November 06, 2009
By Mike Adams
High blood pressure isn’t a disease, it’s just a noticeable symptom of a physiological imbalance with a biological cause. One of the most common biological causes of this symptom is a mineral deficiency.
Potassium is a crucial mineral for restoring healthy blood pressure balance in your body, and when you don’t have enough potassium, symptoms can start to emerge that may eventually be diagnosed and labeled as “high blood pressure.”
Here, we bring you a collection of useful information about how potassium can help regulate and normalize your blood pressure.
Potassium and high blood pressure
The sudden death that can occur in fasting, anorexia nervosa or starvation is often a result of heart failure caused by potassium deficiency. Many population studies have found links between low potassium intakes and an increased risk of high blood pressure and death from stroke. Increasing the amount of potassium-rich foods in the diet can lead to a reduction in high blood pressure. The ratio of sodium to potassium in the diet appears to play an important role in the development of high blood pressure. The typical Western diet is low in potassium relative to sodium.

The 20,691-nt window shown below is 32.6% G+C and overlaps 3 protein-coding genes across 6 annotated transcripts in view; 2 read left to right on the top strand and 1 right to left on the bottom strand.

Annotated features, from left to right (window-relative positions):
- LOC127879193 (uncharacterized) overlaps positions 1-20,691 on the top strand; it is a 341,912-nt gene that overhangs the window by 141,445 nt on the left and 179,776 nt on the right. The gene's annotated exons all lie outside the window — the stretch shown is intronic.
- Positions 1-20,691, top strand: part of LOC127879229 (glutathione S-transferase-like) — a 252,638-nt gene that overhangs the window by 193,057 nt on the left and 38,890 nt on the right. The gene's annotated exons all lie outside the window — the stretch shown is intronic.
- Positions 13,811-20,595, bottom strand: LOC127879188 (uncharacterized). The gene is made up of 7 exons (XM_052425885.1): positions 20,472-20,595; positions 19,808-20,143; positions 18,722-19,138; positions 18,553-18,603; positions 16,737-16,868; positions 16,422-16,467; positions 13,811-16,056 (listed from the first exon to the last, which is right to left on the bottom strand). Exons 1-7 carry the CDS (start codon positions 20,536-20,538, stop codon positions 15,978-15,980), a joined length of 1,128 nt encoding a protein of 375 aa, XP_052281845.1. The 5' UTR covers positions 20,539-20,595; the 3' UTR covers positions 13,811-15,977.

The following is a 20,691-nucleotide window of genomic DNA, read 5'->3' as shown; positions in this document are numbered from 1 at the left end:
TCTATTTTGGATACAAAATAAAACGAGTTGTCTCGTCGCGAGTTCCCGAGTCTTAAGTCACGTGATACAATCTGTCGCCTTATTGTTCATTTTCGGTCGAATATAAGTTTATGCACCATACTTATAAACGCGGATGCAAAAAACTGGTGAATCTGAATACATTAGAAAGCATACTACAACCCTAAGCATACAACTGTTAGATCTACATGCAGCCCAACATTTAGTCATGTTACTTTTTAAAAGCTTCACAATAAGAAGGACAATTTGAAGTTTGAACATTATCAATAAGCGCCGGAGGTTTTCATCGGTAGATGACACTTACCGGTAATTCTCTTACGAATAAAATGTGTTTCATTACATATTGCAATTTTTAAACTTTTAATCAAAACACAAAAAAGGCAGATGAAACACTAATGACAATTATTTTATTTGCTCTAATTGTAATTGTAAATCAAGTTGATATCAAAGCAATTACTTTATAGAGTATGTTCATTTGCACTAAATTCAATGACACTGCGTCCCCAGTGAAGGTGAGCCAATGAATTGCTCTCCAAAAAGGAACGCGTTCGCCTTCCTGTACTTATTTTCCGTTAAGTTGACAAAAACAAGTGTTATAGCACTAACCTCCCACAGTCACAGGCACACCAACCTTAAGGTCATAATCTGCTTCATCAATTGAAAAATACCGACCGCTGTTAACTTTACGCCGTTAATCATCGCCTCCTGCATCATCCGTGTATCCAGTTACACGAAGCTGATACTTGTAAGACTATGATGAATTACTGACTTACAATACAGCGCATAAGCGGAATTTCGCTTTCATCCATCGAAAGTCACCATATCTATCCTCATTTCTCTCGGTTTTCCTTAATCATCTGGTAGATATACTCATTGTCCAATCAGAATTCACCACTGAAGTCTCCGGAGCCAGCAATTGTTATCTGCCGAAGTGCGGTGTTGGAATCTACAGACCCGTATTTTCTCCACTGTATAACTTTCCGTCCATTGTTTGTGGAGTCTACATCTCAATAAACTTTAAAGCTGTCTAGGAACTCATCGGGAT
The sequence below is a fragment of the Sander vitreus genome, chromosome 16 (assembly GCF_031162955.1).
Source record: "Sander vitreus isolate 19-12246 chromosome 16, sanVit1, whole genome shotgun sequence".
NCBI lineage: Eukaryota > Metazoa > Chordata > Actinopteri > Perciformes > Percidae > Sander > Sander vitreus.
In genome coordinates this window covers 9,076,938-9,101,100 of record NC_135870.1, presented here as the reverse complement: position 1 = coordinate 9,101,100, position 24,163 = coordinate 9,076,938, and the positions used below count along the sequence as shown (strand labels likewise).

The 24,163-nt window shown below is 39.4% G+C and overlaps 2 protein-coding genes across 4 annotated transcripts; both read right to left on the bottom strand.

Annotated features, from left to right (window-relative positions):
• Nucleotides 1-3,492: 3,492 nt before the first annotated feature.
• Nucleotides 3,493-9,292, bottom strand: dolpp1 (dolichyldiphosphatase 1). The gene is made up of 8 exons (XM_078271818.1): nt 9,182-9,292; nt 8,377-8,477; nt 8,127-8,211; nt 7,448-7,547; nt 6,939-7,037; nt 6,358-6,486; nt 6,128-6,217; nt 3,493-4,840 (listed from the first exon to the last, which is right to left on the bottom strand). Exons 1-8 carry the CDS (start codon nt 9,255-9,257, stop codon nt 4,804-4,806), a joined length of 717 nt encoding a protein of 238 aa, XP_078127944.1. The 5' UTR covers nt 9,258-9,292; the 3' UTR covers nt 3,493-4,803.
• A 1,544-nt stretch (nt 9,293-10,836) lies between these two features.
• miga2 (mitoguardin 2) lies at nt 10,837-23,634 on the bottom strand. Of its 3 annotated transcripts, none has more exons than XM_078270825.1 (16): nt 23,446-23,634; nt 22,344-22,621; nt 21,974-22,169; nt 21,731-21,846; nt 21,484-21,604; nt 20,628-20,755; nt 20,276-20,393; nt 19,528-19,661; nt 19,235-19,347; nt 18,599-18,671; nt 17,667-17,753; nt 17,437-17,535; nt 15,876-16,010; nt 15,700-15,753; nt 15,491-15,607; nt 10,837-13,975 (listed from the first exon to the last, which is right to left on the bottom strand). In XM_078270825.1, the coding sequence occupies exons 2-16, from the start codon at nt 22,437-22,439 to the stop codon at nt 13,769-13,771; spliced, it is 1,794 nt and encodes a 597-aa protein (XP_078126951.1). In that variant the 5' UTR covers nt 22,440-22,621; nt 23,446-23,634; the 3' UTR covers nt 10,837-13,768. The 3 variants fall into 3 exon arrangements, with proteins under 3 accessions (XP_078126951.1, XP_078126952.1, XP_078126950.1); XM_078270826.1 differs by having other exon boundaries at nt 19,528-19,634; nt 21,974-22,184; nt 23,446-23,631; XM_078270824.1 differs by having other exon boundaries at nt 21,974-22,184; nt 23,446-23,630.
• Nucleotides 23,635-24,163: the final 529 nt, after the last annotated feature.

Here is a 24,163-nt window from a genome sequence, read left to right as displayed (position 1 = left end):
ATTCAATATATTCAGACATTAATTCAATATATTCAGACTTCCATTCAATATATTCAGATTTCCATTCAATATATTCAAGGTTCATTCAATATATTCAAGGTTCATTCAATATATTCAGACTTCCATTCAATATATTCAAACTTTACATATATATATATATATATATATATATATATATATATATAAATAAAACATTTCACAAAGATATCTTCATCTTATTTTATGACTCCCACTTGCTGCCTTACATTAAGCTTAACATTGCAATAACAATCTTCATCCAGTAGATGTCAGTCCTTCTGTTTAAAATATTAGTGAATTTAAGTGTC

- The New Encyclopedia of Vitamins, Minerals, Supplements and Herbs by Nicola Reavley
The effects of either low potassium or high potassium can be life-threatening. Since potassium is necessary to the healthy functioning of nerves, cells, and membranes, it is an important electrolyte to monitor. Low potassium is a major cause of cardiac arrhythmia; diuretics for the treatment of high blood pressure or congestive heart failure may interfere with potassium absorption and excretion. Although potassium supplementation is usually not necessary, individuals on diuretics or laxatives or who have excessive diarrhea may require extra potassium.